Transmission, Distribution, & Refining
Virtual Pipeline System Testbed for Non-Thermal Transient Simulation

DE-FC26-01NT41322

Goal:
The goal of this project is to develop a Virtual Pipeline System Testbed (VPST) for a natural gas transmission system. This test bed will simulate compressor stations, pipelines that connect the compressor stations, supply sources, and the end-user demand markets. System operators and engineers will be able to analyze the impact of system changes on the dynamic deliverability of gas and on the environment.

Background:
This project entails the development and integration of a pipeline system component computer model. Included in this effort are the enhancement and/or development of computer modules for reciprocating engines, gas turbine engines, centrifugal and reciprocating compressors, pipeline, metering stations, delivery points, and supply points. The component models, and thus the VPST, will be dynamic, giving it the ability to simulate transient gas pipeline operation. Optimization algorithms will be included to assist the VPST user in finding the best design or operating strategy for a given pipeline system.

At the start of the project, Kansas State University developed and analyzed component models for integration into the VPST, including a pipeline node, a compressor station node, a blocking valve node, and a metering station node. Each node has a separate function. For example, the pipeline node will describe the flow of natural gas between points (compressor stations, the gas source, and/or the delivery point). The compressor station node (with reciprocating, gas turbine, and centrifugal gas compressor subnodes) describes how the pressure is increased between the suction and discharge portions of the compressor station and also determines the amount of energy necessary to increase the pressure. The blocking valve subnode is used to isolate the flow of natural gas through the pipeline in the event of pipeline failure, while the metering station subnode is used to monitor the amount of gas that leaves and enters the pipeline system.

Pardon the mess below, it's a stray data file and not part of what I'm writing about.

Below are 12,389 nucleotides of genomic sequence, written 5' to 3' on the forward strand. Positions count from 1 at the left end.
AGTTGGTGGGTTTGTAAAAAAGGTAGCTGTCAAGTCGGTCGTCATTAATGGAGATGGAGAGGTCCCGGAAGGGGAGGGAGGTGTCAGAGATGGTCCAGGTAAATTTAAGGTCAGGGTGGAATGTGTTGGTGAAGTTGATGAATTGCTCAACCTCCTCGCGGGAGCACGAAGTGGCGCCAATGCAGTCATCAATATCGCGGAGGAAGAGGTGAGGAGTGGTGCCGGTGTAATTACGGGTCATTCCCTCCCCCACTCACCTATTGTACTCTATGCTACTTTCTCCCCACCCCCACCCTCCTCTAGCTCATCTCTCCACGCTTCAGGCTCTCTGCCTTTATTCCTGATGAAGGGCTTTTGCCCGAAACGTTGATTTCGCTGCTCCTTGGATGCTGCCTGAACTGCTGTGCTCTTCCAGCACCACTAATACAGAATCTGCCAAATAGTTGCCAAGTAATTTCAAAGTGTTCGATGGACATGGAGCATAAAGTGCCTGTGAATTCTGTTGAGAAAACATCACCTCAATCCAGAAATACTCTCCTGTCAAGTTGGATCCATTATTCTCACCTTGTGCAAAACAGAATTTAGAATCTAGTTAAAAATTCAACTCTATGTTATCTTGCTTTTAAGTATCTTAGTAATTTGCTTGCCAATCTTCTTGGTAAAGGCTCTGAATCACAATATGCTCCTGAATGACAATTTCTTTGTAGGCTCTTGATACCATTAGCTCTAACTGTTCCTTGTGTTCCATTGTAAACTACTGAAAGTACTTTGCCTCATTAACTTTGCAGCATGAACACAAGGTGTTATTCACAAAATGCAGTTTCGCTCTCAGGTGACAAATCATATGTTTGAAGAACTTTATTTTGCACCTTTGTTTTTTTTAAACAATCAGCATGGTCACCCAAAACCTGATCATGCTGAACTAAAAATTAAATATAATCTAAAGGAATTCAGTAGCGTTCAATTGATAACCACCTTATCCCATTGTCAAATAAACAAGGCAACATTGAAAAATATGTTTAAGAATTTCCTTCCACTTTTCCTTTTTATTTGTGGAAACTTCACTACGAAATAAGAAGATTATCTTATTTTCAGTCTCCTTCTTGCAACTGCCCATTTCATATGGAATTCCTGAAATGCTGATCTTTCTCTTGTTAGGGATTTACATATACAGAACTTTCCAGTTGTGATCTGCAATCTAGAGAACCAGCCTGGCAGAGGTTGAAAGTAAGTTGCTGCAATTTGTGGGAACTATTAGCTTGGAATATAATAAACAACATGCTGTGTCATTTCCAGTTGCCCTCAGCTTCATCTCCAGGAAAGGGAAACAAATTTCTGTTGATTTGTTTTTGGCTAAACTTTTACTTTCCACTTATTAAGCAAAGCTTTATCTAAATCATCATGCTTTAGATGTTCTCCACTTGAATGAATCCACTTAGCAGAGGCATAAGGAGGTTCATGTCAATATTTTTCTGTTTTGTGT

Performers:
Kansas State University (KSU) – project management and research product

Location:
Manhattan, Kansas 66506

Potential Impact:
The model will allow system operators and engineers to analyze the impact of system changes on the dynamic deliverability of gas and on the environment. The model will provide a user friendly interface to effectively model large sections of the natural gas transmission pipeline infrastructure.

Accomplishments:
The Compression Unit model has been implemented. This includes the implementation of four combinations of Compression Units: 

1) Reciprocating Engine - Reciprocating Compressor
2) Gas Turbine - Centrifugal Compressor 
3) Reciprocating Engine - Centrifugal Compressor and 
4) Gas Turbine - Reciprocating Compressor.

The properties of the compression units are designed to be read from a central database on the server side, and written back to the server side database under a new name on modification. The database for storing the properties of all the four types of Compression Units was designed and created in Oracle.

The communication loop between the graphical user interface (GUI) and the Parallel Simulator has been completed and tested. Users can now play, replay, stop, pause resume, move forward, move backward, move forward and backward by n steps.

The reciprocating engine model was combined with the reciprocating compressor model. All necessary equations to describe the complete system were documented and implemented. It was realized during documentation that the Cooper GMV4 engine map developed was done so using a constant fuel lower heating value (LHV). However in the VPST system the LHV of the gas in the pipeline that is used to fuel the engines is likely to vary. Hence work is now being done to incorporate the LHV as an input to the engine simulation. Of the various possibilities to do so, one could be to regenerate the maps differently than done earlier, while another possibility could be to modify the fuel flow rate equation to take care of the variability. At the time of this writing, the second option appears more feasible and will be adopted.

Work has started on the simulation of a large pipeline system that runs through Kansas and feeds the Chicago market. This simulation will be conducted with the parallel models and with the sequential models for comparison. Once successful, this particular pipeline will become the test bed to test various combinations of control strategies and engine upgrade concepts.

Current Status and Remaining Tasks:
All tasks have been completed. The final report is listed below under "Additional Information".

Project Start: September 28, 2001
Project End: January 31, 2005

DOE Contribution: $808,300
Performer Contribution: $291,446

Contact Information:
NETL – Daniel Driscoll (daniel.driscoll@netl.doe.gov or 304-285-4717)
Kansas State University – Kirby Chapman (chapman@ksu.edu or 785-532-2319)

Additional Information:
Status Assessment  [PDF-34KB]

Final Report: Virtual Pipeline System Testbed to Optimize the U.S. Natural Gas Transmission Pipeline System  [PDF-1380KB]

 

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